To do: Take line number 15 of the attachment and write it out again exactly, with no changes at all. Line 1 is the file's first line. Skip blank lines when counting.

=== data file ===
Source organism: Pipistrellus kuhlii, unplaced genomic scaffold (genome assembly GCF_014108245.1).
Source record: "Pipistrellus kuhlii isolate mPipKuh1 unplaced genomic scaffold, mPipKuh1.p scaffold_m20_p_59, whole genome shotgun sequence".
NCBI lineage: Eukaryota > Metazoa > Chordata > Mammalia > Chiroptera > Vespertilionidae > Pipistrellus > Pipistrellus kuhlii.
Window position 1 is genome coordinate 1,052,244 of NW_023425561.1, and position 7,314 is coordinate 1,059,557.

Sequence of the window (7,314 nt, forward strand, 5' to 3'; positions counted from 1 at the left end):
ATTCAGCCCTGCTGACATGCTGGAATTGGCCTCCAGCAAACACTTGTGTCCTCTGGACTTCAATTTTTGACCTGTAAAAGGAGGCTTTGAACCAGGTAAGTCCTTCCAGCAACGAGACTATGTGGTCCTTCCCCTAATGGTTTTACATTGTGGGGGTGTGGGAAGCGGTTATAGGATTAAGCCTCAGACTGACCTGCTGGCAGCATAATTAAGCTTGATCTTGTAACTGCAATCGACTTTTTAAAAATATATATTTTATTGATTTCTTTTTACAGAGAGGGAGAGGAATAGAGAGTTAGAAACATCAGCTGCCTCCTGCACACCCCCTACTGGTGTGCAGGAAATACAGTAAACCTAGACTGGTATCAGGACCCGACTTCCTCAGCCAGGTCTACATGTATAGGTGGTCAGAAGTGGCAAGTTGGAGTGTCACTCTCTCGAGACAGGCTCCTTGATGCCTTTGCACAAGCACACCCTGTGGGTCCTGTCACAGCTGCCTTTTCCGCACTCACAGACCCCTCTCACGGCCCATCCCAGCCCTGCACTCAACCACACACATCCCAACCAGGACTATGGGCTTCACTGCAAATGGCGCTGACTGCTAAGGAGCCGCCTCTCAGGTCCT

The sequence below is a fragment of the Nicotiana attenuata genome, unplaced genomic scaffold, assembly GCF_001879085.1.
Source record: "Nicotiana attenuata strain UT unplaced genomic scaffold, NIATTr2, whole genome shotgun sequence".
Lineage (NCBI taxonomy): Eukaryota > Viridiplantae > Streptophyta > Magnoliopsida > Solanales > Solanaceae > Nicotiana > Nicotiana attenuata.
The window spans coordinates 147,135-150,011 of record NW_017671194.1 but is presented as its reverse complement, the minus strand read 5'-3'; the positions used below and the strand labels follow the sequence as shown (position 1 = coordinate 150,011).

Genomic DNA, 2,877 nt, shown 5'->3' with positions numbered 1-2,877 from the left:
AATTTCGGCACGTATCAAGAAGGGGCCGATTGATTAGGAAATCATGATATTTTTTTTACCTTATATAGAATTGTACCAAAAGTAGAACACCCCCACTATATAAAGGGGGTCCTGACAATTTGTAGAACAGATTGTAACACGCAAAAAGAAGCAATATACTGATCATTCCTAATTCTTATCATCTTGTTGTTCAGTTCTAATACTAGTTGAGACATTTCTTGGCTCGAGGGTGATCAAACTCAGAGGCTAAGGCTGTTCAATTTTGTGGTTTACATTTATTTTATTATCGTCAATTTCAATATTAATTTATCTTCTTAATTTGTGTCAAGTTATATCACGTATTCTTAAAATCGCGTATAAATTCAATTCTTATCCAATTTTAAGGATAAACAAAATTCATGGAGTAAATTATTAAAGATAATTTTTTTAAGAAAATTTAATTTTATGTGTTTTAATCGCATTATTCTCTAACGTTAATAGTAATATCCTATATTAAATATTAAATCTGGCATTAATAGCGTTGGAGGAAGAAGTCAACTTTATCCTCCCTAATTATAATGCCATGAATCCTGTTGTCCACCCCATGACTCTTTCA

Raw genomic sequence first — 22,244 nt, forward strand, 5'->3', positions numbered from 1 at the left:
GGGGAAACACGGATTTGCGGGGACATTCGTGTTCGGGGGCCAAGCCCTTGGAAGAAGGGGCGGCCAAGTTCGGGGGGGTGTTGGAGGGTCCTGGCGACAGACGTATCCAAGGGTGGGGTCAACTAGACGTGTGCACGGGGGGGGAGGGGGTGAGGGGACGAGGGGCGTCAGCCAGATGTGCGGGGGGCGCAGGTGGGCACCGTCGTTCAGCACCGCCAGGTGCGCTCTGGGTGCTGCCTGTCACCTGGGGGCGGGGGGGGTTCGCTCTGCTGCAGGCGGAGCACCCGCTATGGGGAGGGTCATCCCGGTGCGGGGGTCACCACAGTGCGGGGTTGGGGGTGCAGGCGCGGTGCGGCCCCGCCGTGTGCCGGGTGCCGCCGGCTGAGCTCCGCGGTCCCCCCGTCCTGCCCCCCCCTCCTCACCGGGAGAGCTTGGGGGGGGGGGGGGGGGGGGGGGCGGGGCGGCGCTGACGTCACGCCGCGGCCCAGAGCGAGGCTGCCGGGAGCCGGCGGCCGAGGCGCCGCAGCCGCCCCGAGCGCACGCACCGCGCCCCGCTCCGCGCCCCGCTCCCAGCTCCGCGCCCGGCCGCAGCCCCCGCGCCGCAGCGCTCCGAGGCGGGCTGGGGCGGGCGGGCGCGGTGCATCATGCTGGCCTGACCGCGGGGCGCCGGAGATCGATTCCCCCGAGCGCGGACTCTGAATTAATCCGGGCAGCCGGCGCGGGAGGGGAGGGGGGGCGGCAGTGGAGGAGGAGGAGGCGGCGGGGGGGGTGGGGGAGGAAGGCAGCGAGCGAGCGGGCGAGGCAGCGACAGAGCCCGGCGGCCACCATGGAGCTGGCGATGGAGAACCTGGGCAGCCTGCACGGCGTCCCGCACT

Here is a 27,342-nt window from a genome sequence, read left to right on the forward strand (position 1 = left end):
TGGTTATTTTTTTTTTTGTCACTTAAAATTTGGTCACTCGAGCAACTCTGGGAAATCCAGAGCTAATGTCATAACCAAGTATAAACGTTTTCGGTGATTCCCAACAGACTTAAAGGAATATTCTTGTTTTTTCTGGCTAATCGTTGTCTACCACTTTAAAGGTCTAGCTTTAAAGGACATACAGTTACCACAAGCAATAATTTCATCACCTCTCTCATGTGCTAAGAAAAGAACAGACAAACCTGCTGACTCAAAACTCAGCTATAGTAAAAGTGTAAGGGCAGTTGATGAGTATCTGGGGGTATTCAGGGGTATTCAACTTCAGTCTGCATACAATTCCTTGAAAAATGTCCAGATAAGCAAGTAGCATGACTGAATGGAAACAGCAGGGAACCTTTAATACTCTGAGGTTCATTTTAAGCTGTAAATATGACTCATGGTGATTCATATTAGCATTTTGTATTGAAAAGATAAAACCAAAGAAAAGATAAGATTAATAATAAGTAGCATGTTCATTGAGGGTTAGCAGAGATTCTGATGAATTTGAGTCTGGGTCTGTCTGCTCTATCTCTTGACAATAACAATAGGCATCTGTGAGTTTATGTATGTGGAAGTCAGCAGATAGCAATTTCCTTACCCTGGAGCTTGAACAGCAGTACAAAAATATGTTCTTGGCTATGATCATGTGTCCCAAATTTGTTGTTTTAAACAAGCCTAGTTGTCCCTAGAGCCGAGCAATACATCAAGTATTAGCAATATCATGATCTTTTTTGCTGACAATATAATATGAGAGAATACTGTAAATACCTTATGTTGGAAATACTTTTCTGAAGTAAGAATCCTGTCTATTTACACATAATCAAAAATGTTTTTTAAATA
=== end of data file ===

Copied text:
Here is a 27,342-nt window from a genome sequence, read left to right on the forward strand (position 1 = left end):